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The war has been escalating since Maybe, one day I will meet them again. They inflated the dinghy in front of us. Il finira sa vie reclus dans une chambre d'hôtel de Las Vegas, entièrement nu et dans l'obscurité. L: In Morocco it is not easy for migrants. I myself have suffered the consequences. She also crossed the ditch; it is about three metres deep. Of course, we often know what is beneath those numbers, and here we could write stories of violence, slavery and torture in Libya.

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She intends to attempt the crossing. Their group of 14 people is ready. A month ago, migrants have been intercepted.


They are not imprisoned unless they are found to be smugglers. She also crossed the ditch; it is about three metres deep.

There was no water at the bottom, but there was mud. To climb, some men helped her, braiding clothes to hoist her up. The desert is full of aggressive dogs. She had to walk for a long time with her baby and a friend from the Ivory Coast before she came across the military.

The military knew their number, they had to identify their group well in advance they asked where the men were, looking for a group of 18 people. The soldiers were equipped with huge searchlights sweeping across the desert. Crossing this border costs about Euros. She lived in a southern province.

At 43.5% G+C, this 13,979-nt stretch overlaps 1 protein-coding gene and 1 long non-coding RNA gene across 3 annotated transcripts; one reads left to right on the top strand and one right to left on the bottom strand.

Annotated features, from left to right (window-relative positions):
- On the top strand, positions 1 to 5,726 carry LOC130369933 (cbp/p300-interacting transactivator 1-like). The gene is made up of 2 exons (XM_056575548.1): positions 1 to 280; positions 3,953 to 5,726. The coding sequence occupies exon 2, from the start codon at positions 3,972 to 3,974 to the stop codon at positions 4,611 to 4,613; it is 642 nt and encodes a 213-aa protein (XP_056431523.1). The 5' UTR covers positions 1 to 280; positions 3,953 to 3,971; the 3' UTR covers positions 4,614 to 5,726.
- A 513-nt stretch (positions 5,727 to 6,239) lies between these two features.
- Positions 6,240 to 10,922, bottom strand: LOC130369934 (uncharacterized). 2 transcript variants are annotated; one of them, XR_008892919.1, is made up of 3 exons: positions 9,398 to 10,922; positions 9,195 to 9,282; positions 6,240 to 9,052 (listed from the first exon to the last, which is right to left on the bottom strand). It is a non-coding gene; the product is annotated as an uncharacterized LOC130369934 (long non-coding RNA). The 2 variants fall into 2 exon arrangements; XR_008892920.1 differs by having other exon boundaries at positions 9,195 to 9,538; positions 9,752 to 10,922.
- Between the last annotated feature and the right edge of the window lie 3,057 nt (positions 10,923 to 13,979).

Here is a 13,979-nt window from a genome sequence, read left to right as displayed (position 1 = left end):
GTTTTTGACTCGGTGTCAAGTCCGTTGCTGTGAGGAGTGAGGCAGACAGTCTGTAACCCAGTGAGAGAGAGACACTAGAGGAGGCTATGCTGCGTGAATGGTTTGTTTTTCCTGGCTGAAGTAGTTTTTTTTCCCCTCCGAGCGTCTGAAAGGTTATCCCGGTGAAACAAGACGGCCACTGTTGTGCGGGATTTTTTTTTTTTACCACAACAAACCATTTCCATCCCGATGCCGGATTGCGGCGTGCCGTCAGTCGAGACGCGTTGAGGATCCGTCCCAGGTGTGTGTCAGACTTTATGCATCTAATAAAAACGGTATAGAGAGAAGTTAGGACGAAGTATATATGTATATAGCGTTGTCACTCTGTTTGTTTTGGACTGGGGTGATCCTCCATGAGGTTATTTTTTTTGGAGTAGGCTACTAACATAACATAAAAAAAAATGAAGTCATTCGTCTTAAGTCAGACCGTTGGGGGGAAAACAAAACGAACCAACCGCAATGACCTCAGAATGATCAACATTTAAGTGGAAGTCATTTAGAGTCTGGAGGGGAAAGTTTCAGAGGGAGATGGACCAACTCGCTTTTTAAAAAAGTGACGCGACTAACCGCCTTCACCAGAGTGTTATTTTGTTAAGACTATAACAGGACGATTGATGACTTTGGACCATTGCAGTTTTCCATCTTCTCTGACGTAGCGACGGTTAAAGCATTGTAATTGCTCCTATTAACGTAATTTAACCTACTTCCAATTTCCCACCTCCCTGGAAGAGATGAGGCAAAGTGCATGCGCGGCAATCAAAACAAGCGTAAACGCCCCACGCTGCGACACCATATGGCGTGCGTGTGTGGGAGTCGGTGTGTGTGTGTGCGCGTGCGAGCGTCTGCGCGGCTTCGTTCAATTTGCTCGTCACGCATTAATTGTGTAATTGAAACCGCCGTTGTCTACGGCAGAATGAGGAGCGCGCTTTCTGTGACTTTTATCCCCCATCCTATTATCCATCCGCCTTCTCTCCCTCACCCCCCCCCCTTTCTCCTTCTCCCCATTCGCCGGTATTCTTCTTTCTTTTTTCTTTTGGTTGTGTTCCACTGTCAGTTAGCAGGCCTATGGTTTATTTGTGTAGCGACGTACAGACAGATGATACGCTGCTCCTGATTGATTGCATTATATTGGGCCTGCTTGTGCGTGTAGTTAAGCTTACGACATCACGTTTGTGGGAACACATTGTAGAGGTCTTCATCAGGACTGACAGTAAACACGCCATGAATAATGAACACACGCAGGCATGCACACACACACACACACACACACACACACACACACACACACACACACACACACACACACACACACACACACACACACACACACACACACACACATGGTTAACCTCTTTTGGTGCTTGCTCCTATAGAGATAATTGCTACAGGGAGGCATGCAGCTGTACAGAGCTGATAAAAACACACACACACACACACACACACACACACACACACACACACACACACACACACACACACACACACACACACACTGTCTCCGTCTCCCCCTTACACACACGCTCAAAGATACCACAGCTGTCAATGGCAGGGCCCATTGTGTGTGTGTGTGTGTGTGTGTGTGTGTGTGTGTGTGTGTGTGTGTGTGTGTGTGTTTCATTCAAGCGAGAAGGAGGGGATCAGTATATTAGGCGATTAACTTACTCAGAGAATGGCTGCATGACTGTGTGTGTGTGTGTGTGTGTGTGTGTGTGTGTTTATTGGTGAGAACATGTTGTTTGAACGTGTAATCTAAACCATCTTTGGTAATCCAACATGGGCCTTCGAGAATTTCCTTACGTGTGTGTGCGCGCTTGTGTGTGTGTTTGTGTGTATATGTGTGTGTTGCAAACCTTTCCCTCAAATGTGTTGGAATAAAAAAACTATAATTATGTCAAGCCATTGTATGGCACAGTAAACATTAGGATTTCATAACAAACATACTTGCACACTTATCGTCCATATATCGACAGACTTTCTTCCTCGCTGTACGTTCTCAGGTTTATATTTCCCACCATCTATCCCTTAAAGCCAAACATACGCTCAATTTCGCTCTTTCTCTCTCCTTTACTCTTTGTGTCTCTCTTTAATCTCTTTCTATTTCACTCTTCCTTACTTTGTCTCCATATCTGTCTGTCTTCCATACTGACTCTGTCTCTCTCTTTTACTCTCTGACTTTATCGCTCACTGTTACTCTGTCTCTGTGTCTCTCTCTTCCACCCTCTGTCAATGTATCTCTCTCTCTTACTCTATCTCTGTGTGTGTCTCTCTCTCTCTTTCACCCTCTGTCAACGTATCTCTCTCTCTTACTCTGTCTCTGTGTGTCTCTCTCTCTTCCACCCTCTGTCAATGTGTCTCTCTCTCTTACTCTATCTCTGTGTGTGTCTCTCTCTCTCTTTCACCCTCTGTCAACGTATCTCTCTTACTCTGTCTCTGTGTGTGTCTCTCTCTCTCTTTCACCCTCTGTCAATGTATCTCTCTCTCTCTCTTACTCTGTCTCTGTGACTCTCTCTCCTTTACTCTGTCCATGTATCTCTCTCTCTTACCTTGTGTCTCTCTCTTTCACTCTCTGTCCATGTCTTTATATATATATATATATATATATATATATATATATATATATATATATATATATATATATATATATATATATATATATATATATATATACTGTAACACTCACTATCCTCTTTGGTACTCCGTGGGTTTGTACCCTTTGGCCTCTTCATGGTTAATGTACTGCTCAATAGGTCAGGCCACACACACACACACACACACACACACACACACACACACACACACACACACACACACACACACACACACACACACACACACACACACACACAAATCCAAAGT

She arrived in Tunisia in May while she was 6 months pregnant with her first child. Her boat ran out of petrol and was rescued by the Tunisian authorities and handed over to IOM. She remained in this centre for one year and asked to see UNHCR, but for one year she was only offered the voluntary return.

Her husband, who only speaks Ikâ, was given a translation by phone. A few months later they received a negative response from UNHCR, telling them that the events that they had raised could not be verified on the net, and that it was a family problem. She says that few Nigeriens are accepted, with the exception of single women with children one of whom has been relocated. They appealed against this decision by filling out a form, without an interview, but were again given a rejection. The UNHCR gave them three days to leave the centre, along with her two daughters, aged two years and six months.

This happened one year ago. They refused, were able to stay but they no longer have food coupons and no more help from the UNHCR. When she talks to the staff, they pretend to ignore her. UNHCR has not renewed their cards. They have stopped paying for medical expenses, while the baby has to go to hospital regularly. The Doctor said it was because he was suffering from the cold. Her husband tries to work but there are no opportunities in Medenine. He went to Sfax but he got himself arrested and imprisoned for two days for not having papers.